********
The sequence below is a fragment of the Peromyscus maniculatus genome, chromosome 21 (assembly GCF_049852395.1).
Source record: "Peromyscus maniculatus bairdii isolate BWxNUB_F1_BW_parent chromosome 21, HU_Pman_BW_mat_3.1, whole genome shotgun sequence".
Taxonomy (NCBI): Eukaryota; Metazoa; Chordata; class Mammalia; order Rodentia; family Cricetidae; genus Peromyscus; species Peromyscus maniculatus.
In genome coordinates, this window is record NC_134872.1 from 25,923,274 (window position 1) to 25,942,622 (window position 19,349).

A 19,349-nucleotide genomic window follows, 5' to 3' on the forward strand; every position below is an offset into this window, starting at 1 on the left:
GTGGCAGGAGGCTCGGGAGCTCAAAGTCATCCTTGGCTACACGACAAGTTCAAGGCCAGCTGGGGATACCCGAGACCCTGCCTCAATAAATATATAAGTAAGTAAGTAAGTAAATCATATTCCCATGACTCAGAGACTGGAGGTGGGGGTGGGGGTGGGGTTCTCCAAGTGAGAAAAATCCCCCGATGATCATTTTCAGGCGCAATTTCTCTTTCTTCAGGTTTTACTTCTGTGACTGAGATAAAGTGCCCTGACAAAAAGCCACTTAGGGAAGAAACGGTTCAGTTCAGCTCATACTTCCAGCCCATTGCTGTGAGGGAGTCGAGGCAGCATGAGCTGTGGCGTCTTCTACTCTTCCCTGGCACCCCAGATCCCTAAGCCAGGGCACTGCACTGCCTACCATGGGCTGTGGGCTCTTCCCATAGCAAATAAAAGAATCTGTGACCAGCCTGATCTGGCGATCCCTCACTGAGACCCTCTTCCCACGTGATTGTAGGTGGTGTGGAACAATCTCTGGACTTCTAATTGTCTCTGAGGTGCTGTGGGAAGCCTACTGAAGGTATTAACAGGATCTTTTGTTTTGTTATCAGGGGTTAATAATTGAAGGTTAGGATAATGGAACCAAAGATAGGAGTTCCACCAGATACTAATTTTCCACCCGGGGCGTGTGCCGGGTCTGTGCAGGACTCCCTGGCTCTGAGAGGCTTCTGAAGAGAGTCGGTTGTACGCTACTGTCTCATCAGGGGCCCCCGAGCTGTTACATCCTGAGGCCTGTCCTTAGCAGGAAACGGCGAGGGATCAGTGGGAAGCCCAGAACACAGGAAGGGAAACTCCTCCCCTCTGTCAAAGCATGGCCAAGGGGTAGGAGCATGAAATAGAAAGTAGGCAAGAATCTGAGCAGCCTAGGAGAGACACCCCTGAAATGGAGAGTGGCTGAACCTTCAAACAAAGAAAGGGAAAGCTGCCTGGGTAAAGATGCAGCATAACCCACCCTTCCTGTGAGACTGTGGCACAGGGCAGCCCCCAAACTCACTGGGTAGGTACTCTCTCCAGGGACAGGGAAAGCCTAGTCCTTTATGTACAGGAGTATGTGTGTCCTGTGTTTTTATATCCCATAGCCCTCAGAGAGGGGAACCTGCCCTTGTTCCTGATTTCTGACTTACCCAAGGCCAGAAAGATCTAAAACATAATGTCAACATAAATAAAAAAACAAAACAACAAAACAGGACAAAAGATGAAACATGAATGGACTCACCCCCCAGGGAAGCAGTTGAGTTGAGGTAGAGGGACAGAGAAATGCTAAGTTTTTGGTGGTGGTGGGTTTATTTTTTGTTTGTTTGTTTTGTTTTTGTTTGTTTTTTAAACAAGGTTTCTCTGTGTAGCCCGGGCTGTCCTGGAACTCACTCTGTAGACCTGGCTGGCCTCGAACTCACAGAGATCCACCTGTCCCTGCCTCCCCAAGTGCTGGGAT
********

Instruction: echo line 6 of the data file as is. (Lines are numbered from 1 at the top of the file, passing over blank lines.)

GTGGCAGGAGGCTCGGGAGCTCAAAGTCATCCTTGGCTACACGACAAGTTCAAGGCCAGCTGGGGATACCCGAGACCCTGCCTCAATAAATATATAAGTAAGTAAGTAAGTAAATCATATTCCCATGACTCAGAGACTGGAGGTGGGGGTGGGGGTGGGGTTCTCCAAGTGAGAAAAATCCCCCGATGATCATTTTCAGGCGCAATTTCTCTTTCTTCAGGTTTTACTTCTGTGACTGAGATAAAGTGCCCTGACAAAAAGCCACTTAGGGAAGAAACGGTTCAGTTCAGCTCATACTTCCAGCCCATTGCTGTGAGGGAGTCGAGGCAGCATGAGCTGTGGCGTCTTCTACTCTTCCCTGGCACCCCAGATCCCTAAGCCAGGGCACTGCACTGCCTACCATGGGCTGTGGGCTCTTCCCATAGCAAATAAAAGAATCTGTGACCAGCCTGATCTGGCGATCCCTCACTGAGACCCTCTTCCCACGTGATTGTAGGTGGTGTGGAACAATCTCTGGACTTCTAATTGTCTCTGAGGTGCTGTGGGAAGCCTACTGAAGGTATTAACAGGATCTTTTGTTTTGTTATCAGGGGTTAATAATTGAAGGTTAGGATAATGGAACCAAAGATAGGAGTTCCACCAGATACTAATTTTCCACCCGGGGCGTGTGCCGGGTCTGTGCAGGACTCCCTGGCTCTGAGAGGCTTCTGAAGAGAGTCGGTTGTACGCTACTGTCTCATCAGGGGCCCCCGAGCTGTTACATCCTGAGGCCTGTCCTTAGCAGGAAACGGCGAGGGATCAGTGGGAAGCCCAGAACACAGGAAGGGAAACTCCTCCCCTCTGTCAAAGCATGGCCAAGGGGTAGGAGCATGAAATAGAAAGTAGGCAAGAATCTGAGCAGCCTAGGAGAGACACCCCTGAAATGGAGAGTGGCTGAACCTTCAAACAAAGAAAGGGAAAGCTGCCTGGGTAAAGATGCAGCATAACCCACCCTTCCTGTGAGACTGTGGCACAGGGCAGCCCCCAAACTCACTGGGTAGGTACTCTCTCCAGGGACAGGGAAAGCCTAGTCCTTTATGTACAGGAGTATGTGTGTCCTGTGTTTTTATATCCCATAGCCCTCAGAGAGGGGAACCTGCCCTTGTTCCTGATTTCTGACTTACCCAAGGCCAGAAAGATCTAAAACATAATGTCAACATAAATAAAAAAACAAAACAACAAAACAGGACAAAAGATGAAACATGAATGGACTCACCCCCCAGGGAAGCAGTTGAGTTGAGGTAGAGGGACAGAGAAATGCTAAGTTTTTGGTGGTGGTGGGTTTATTTTTTGTTTGTTTGTTTTGTTTTTGTTTGTTTTTTAAACAAGGTTTCTCTGTGTAGCCCGGGCTGTCCTGGAACTCACTCTGTAGACCTGGCTGGCCTCGAACTCACAGAGATCCACCTGTCCCTGCCTCCCCAAGTGCTGGGAT